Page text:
Squirrel Talk is a peek into my life, both writing related and not. As my bio says, I’m a wife, mother, writer, ninja, and squirrel. I started the blog for the same reason I started writing–Derek. He kept me awake at night. Since no one likes to suffer alone, I posted all my ramblings online, where they belong, of course.

 

Most of my posts are related to my writing, since that is what dominates my thought process a good duration of the time. Other things include technical tips I find useful (for example, I posted a quick and dirty tutorial about throwing together an ebook) or what I’ve learned through my own studies (like my love for good typography). Lately, though, my offline life has been seeping into my online one, so visitors are bound to find a few laments here and there.

 

 

6. What does your drafting and/or editing process entail?

I pour my thoughts out in whatever form I can manage with the miniscule amount of time I have. It might be on my phone, though I prefer a full-sized keyboard at my disposal. If it’s something quick, I’ll type it in Google Docs so that it synchronizes across all my accounts. If I know I have a dedicated time to spend on writing, I’ll pull up yWriter to organize all my scenes in a logical flow.

 

Of course the other part of writing is making sure other people like it. I’ve got a number of online critique partners as well as a local group. I will hit everyone who is willing to give it a read just to get an opinion on what works and what doesn’t. Is it just something one person is hung up on, or do multiple people have issues? Then, when I’m finally satisfied, I hire an editor to give me a final pass.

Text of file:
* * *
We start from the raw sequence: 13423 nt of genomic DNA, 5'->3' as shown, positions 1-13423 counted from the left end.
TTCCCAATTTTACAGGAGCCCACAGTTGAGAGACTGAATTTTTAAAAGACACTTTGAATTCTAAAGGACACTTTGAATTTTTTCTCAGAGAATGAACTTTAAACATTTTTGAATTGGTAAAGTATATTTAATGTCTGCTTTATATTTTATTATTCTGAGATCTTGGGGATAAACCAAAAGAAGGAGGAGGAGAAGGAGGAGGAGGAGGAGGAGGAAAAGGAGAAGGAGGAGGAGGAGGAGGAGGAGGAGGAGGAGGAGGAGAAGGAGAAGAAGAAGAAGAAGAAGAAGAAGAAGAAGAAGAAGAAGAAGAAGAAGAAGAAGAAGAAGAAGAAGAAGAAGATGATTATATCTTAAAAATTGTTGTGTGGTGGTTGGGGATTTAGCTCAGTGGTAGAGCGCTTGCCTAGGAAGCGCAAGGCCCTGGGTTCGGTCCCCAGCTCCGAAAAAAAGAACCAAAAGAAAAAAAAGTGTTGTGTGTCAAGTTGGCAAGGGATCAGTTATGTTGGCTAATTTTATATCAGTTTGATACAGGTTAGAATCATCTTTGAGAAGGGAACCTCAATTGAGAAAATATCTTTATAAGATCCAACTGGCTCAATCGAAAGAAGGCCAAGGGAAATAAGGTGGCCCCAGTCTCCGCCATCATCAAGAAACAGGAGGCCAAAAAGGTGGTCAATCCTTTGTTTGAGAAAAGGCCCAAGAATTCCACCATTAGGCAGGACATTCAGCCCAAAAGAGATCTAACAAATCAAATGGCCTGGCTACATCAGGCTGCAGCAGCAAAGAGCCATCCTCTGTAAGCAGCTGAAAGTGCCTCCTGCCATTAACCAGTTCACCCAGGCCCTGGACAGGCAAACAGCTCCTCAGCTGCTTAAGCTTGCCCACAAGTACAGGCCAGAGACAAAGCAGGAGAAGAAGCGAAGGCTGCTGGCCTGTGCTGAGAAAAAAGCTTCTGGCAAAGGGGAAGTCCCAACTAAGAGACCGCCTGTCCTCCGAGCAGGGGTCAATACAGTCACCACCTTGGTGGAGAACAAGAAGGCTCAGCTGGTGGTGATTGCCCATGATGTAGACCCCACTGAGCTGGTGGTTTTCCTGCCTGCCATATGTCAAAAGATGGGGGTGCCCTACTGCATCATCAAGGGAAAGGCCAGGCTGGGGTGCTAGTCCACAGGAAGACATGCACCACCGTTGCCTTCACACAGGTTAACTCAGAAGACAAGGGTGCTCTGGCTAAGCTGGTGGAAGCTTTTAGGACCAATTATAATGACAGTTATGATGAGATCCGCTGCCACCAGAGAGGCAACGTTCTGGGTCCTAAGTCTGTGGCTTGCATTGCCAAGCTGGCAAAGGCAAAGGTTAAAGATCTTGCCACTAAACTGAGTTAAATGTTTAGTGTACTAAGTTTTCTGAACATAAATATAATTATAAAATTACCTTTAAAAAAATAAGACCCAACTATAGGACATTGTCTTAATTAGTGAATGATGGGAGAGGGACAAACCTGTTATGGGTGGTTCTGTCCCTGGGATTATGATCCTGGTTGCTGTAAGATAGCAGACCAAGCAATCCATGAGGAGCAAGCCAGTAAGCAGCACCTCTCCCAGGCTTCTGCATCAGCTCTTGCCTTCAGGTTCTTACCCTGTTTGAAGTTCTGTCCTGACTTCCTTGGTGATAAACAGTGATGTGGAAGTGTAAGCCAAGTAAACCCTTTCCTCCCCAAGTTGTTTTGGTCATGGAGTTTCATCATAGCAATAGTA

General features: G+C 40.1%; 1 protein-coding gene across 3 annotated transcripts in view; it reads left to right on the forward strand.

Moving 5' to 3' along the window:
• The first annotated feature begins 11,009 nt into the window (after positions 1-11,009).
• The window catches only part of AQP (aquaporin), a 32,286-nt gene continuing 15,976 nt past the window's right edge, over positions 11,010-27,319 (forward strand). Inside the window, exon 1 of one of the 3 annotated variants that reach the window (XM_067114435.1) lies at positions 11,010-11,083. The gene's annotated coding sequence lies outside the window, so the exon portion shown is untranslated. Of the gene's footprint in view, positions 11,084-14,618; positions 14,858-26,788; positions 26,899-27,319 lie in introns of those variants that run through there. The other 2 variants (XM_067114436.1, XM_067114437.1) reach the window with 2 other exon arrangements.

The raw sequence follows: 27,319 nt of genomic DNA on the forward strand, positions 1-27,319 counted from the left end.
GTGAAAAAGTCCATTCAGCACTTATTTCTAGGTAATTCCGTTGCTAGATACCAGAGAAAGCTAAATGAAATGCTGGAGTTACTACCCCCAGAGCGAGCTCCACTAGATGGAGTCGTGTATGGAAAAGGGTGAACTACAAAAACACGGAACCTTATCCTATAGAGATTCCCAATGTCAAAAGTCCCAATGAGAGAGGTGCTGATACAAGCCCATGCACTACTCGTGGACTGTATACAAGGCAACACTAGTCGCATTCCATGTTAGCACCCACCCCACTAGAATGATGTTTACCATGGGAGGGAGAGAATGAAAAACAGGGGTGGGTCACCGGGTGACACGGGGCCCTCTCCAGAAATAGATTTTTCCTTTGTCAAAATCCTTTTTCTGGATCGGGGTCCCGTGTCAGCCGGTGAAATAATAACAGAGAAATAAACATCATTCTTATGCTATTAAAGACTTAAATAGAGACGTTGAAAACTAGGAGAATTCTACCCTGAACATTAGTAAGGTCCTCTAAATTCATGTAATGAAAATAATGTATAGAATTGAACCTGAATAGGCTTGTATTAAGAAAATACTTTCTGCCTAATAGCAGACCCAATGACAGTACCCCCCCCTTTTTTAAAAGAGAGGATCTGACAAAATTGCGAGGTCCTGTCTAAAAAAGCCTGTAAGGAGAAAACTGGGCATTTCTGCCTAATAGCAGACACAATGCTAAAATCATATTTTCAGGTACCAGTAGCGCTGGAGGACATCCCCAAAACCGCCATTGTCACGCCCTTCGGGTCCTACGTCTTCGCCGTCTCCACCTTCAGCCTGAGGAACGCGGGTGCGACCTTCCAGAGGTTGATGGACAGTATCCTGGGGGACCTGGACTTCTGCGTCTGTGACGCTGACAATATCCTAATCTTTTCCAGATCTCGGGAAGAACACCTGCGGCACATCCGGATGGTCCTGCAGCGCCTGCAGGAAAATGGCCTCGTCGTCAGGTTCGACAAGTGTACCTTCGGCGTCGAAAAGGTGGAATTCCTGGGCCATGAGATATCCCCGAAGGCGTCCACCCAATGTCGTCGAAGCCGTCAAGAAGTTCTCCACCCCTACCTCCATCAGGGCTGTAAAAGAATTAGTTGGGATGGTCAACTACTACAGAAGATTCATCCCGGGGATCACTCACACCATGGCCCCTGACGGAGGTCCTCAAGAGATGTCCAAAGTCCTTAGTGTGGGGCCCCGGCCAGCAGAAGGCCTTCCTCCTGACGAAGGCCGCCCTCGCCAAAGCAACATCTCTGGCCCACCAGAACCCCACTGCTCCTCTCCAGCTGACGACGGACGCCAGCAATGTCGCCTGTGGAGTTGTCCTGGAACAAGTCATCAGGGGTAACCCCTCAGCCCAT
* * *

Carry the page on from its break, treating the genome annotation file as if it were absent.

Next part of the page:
7. Are you traditionally published or self-published?

I opted for the self-publishing route, because I’m a habitual DIYer.

 

Many of the skills for putting together a book, I already possessed because of my programming background. E-Books are HTML disguised as a fancy zip file. I found I could use cascading style sheets to control indents, font size, and even add some creativity with small caps. I downloaded tools like Sigil and Calibre, just so I could control and obsess over clean code. I wanted to know how it was done.

 

Having conquered that with my existing skills, I figured why not tackle the print version while I was at it. I found The Book Designer and poured over the advice to determine what I wanted and needed to pull off a beautiful interior. While perusing The Book Designer’s site, I stumbled upon the e-Book cover design awards. Joel Friedlander would critique the covers, noting what works and what doesn’t. I did my best to pay attention, and dove into creating my own through self-study.

 

 

8. Can you offer one or two helpful tips for fellow writers when it comes to marketing and publicity?

I suck at marketing, so I’m not sure you want my advice. But if there was any I’d give to someone I don’t wish the worst for, it’s make connections. Meet other writers, readers, and reach out to them. Connect with them personally before trying to sell them something. Relationships are worth more than rollercoaster sales.

 

9. What future projects can we look forward to?

Isto, the sequel to Thanmir War, is my focus and passion at the moment. Though, I hope to complete Murder Most Fowl this year, the second of the Cera Chronicles.

 

10. Is there anything else you want your potential readers to know? What passions drive your life?

Be yourself, even if that self has the identity of a squirrel who struts around in goggles and corsets. It tends to leave an impression on people.

 

 

You can connect with Loni Townsend and her social media sites via her author website and blog.

 

Is there anything else you’d like to know about Loni Townsend?